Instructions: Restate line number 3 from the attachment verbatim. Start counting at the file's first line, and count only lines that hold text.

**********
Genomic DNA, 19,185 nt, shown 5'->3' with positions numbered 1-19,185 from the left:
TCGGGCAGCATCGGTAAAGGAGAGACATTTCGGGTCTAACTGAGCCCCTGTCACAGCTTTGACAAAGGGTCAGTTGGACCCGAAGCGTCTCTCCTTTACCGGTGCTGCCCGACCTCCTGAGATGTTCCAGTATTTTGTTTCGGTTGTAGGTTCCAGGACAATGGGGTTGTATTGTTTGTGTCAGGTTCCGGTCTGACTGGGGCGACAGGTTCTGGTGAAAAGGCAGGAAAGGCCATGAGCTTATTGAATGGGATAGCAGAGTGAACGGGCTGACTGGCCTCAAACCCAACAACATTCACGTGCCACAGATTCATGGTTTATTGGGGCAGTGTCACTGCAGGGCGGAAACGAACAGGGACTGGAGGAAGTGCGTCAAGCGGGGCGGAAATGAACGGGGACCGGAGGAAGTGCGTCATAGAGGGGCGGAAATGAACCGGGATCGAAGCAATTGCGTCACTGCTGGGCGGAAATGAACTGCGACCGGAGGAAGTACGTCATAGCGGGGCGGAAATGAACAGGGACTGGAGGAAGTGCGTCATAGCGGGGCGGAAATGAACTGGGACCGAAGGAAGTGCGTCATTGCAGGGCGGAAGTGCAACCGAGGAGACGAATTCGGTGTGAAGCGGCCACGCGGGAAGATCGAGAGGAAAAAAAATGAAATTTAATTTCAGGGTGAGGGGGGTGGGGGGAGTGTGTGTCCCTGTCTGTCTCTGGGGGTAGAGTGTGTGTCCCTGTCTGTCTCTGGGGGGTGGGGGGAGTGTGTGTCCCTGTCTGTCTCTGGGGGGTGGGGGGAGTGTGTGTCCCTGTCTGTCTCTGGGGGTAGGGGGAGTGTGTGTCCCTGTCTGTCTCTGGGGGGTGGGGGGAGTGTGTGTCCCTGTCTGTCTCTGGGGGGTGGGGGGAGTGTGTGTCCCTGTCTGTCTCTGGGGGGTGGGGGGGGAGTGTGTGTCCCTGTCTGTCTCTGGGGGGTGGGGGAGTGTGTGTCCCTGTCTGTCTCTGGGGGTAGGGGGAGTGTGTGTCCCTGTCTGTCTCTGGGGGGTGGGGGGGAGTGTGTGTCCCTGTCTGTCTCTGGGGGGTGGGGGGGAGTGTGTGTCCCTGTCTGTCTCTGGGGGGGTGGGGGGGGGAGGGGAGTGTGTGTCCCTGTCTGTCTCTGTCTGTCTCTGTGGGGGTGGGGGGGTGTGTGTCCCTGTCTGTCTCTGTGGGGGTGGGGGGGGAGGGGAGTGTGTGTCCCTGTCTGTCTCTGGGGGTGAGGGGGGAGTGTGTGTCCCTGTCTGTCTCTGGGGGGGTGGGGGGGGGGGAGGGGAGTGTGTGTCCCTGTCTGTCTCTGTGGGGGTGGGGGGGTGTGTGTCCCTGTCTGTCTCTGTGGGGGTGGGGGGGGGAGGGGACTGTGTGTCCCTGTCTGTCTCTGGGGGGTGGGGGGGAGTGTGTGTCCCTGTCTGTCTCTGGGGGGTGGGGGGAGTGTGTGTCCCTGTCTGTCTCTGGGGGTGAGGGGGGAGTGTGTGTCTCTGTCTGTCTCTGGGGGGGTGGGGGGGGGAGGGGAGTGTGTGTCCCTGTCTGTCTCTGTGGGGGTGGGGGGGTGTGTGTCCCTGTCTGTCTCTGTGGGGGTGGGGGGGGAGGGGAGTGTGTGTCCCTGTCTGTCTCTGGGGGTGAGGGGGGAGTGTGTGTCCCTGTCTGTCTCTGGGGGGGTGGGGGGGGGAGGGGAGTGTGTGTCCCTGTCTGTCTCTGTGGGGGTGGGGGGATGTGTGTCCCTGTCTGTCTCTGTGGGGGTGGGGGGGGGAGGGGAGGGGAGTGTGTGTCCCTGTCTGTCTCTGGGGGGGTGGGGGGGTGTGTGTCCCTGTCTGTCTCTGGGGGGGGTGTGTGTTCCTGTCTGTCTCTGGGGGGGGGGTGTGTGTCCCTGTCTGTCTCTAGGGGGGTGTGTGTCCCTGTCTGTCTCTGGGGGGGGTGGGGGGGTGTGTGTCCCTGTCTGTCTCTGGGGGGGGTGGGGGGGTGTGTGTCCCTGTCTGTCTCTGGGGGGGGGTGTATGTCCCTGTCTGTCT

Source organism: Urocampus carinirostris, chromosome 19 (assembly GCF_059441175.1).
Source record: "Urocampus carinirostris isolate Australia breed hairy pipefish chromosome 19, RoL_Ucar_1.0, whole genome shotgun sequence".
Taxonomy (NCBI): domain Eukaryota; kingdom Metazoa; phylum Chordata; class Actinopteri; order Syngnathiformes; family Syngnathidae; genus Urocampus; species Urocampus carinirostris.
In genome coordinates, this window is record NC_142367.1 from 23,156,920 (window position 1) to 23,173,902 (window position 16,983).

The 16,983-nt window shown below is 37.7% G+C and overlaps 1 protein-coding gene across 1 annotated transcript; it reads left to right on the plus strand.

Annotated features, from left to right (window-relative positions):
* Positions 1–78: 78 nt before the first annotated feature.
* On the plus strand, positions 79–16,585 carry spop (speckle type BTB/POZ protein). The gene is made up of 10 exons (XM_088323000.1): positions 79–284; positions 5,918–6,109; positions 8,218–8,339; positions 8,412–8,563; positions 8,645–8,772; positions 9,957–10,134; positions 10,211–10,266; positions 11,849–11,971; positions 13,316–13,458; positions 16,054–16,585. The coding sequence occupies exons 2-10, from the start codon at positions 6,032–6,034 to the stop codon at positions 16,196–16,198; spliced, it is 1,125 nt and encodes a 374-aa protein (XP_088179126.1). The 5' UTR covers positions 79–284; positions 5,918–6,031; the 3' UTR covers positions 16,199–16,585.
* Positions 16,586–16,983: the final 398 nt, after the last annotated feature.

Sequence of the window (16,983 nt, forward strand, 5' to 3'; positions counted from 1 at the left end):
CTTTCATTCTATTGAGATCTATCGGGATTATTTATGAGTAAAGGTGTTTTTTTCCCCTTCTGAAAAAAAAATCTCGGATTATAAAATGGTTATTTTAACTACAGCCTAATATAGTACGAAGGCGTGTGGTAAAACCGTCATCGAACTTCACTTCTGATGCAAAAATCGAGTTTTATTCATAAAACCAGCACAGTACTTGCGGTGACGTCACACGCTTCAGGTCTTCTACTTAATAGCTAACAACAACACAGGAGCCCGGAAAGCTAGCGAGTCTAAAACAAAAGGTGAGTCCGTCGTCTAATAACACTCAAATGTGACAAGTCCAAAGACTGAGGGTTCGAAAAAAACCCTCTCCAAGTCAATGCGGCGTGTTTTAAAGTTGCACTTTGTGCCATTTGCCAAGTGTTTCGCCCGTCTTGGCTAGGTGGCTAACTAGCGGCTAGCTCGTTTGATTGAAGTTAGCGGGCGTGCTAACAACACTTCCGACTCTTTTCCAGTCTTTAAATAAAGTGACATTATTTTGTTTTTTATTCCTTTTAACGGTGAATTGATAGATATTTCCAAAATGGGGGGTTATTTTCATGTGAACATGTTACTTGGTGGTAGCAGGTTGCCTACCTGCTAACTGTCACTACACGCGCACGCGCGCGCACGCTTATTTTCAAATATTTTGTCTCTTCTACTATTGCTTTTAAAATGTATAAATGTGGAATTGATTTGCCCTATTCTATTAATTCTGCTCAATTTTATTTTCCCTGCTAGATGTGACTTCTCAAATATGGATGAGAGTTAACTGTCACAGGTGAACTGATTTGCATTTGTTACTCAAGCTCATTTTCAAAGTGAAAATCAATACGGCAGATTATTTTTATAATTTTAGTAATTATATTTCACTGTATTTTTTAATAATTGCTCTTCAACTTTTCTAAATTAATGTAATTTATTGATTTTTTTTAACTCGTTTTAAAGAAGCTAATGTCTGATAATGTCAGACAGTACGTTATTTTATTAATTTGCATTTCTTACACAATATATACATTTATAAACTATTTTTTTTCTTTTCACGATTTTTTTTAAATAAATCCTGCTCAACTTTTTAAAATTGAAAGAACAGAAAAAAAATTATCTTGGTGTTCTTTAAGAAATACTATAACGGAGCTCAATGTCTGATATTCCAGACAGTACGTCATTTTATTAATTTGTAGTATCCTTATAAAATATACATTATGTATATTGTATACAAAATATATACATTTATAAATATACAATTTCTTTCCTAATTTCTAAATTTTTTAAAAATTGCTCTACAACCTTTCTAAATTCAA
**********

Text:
Source organism: Urocampus carinirostris, chromosome 19 (assembly GCF_059441175.1).